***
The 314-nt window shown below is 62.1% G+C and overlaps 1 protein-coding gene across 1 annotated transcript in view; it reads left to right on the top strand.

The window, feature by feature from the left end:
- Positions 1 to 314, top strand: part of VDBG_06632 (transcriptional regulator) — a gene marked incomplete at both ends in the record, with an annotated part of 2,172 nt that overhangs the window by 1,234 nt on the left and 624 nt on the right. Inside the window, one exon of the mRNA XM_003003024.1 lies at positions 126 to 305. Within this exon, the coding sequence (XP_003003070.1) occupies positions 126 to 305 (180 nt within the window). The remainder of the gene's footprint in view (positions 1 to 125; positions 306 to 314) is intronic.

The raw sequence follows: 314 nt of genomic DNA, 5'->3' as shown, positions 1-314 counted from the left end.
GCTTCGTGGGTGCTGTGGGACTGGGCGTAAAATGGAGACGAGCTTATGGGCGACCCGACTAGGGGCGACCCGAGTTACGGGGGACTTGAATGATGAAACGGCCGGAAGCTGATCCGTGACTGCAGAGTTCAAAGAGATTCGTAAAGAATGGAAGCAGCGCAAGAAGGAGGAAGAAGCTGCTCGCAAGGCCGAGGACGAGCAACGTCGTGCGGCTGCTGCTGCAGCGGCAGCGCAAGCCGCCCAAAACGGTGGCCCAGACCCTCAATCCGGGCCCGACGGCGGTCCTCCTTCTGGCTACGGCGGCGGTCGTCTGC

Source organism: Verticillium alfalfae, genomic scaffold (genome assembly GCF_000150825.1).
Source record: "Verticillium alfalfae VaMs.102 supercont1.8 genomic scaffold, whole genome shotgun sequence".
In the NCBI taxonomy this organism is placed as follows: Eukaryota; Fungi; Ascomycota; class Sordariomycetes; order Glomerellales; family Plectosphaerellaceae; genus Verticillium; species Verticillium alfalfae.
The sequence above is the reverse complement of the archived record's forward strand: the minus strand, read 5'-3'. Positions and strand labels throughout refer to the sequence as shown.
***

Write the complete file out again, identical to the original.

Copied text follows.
The 314-nt window shown below is 62.1% G+C and overlaps 1 protein-coding gene across 1 annotated transcript in view; it reads left to right on the top strand.

The window, feature by feature from the left end:
- Positions 1 to 314, top strand: part of VDBG_06632 (transcriptional regulator) — a gene marked incomplete at both ends in the record, with an annotated part of 2,172 nt that overhangs the window by 1,234 nt on the left and 624 nt on the right. Inside the window, one exon of the mRNA XM_003003024.1 lies at positions 126 to 305. Within this exon, the coding sequence (XP_003003070.1) occupies positions 126 to 305 (180 nt within the window). The remainder of the gene's footprint in view (positions 1 to 125; positions 306 to 314) is intronic.

The raw sequence follows: 314 nt of genomic DNA, 5'->3' as shown, positions 1-314 counted from the left end.
GCTTCGTGGGTGCTGTGGGACTGGGCGTAAAATGGAGACGAGCTTATGGGCGACCCGACTAGGGGCGACCCGAGTTACGGGGGACTTGAATGATGAAACGGCCGGAAGCTGATCCGTGACTGCAGAGTTCAAAGAGATTCGTAAAGAATGGAAGCAGCGCAAGAAGGAGGAAGAAGCTGCTCGCAAGGCCGAGGACGAGCAACGTCGTGCGGCTGCTGCTGCAGCGGCAGCGCAAGCCGCCCAAAACGGTGGCCCAGACCCTCAATCCGGGCCCGACGGCGGTCCTCCTTCTGGCTACGGCGGCGGTCGTCTGC

Source organism: Verticillium alfalfae, genomic scaffold (genome assembly GCF_000150825.1).
Source record: "Verticillium alfalfae VaMs.102 supercont1.8 genomic scaffold, whole genome shotgun sequence".
In the NCBI taxonomy this organism is placed as follows: Eukaryota; Fungi; Ascomycota; class Sordariomycetes; order Glomerellales; family Plectosphaerellaceae; genus Verticillium; species Verticillium alfalfae.
The sequence above is the reverse complement of the archived record's forward strand: the minus strand, read 5'-3'. Positions and strand labels throughout refer to the sequence as shown.